“O magnify the Lord with me” [Psalm 34:3]; O praise the Lord with me. I do it with the words that I say, with the glory that I feel in my soul that I express in syllable and in sentence. Don’t you think that was the beautiful meaning of the last verse of the nineteenth Psalm? “Let the words of my mouth, as well as the meditations of my heart, be acceptable in Thy sight, O Lord, my strength and my Redeemer” [Psalm 19:14].
Lord, grant it for me, that the words that I say, the tongue that I use, shall magnify Thee, shall reflect the goodness and the grace of Christ Jesus my Lord.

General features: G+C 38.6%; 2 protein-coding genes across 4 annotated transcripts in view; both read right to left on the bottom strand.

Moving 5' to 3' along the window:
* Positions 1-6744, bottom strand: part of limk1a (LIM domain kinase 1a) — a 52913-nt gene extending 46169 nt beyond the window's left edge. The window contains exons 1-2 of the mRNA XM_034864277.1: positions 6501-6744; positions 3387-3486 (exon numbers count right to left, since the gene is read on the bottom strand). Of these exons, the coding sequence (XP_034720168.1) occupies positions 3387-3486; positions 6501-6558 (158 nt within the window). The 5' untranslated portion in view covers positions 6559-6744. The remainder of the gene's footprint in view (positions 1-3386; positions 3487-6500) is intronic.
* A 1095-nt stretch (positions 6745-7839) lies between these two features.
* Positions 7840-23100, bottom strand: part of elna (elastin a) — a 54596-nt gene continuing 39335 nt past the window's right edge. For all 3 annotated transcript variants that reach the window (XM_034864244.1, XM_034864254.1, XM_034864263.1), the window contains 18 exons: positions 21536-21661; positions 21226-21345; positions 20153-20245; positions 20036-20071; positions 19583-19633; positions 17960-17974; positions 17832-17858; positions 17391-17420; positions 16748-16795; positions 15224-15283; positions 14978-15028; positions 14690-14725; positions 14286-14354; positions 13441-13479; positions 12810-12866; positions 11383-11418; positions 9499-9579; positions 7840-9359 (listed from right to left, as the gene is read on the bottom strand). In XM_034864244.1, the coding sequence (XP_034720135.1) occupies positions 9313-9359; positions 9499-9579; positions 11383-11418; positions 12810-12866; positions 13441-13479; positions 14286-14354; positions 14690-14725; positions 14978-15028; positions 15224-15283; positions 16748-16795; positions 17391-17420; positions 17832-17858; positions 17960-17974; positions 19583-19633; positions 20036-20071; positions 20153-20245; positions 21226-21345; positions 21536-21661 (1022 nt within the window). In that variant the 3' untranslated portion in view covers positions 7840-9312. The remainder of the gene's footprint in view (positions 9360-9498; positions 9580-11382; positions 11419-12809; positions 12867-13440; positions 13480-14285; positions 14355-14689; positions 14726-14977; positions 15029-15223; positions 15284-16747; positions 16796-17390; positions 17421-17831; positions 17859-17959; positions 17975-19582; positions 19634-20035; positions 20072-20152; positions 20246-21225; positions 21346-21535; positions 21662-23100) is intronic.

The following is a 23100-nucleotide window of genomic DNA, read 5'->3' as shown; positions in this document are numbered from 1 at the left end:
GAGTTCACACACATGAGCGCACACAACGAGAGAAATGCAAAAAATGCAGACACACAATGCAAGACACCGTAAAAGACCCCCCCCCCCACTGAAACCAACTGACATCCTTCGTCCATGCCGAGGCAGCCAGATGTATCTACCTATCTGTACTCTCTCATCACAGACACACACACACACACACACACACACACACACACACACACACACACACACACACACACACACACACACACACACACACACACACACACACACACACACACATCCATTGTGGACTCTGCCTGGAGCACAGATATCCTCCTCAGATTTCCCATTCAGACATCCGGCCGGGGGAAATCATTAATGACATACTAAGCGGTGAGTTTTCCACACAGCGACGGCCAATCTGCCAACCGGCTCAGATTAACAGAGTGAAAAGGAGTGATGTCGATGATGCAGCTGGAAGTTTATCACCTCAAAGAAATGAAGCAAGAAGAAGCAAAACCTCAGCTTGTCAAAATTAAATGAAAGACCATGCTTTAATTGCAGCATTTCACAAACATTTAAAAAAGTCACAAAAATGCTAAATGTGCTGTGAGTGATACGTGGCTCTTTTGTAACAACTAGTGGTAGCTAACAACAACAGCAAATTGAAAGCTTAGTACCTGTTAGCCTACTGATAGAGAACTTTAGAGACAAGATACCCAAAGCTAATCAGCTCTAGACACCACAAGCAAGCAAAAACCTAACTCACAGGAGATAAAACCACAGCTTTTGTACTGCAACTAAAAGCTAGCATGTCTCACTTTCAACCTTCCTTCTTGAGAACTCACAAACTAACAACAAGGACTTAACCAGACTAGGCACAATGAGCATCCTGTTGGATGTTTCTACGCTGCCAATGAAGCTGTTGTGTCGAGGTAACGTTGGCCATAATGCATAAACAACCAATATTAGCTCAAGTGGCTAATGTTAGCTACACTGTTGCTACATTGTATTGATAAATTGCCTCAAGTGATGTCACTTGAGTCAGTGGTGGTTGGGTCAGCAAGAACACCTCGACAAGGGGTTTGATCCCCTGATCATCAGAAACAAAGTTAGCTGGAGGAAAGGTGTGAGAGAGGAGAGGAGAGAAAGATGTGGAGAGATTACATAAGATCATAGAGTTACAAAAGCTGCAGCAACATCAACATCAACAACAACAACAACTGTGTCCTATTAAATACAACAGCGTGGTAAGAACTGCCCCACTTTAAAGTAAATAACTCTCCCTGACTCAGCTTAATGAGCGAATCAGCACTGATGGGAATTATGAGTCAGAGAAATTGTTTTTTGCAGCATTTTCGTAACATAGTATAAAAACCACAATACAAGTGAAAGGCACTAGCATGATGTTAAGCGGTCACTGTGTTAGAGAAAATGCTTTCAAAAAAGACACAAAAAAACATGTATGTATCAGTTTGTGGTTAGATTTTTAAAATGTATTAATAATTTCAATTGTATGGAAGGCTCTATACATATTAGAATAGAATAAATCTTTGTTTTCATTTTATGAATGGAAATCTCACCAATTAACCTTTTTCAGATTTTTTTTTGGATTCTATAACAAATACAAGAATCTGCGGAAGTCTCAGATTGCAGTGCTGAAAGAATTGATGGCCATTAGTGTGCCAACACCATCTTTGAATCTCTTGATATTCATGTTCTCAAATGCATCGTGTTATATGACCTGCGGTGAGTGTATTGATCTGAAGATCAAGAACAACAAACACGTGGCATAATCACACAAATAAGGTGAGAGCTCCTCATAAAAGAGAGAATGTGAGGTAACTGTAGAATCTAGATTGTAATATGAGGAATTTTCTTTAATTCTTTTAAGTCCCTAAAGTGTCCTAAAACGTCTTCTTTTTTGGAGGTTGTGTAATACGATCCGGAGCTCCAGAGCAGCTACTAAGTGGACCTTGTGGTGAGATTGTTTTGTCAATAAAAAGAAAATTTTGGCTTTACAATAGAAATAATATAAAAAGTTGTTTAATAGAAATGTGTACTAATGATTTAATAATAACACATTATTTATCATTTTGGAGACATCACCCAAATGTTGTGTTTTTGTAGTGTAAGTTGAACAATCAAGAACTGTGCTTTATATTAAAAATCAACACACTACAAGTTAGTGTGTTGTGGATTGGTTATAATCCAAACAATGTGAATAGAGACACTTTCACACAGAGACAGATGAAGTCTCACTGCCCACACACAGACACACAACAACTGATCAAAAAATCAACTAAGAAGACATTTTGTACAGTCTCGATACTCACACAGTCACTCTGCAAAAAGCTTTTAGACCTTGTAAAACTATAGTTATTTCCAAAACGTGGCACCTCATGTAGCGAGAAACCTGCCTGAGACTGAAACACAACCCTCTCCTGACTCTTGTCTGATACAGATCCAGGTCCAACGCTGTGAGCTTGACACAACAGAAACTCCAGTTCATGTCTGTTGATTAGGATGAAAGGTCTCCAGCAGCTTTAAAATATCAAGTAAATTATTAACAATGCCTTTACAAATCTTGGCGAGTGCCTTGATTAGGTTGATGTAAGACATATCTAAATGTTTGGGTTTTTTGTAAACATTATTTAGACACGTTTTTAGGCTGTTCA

Our time is spent, and in a moment we shall stand and sing our hymn of appeal. And the while we sing it, prayerfully waiting, somebody you to confess with your mouth, “Jesus is Lord. Today, I take Him as my Savior,” a family you coming into the fellowship of the church, out of the balcony, down a stairway, in this lower floor, down one of these aisles, make the decision now in your heart, and on the first note of the first stanza, come. Stand up, walking down that stairway or walking down this aisle: “I make it now, pastor. Here I am and here I come,” while we stand and while we sing.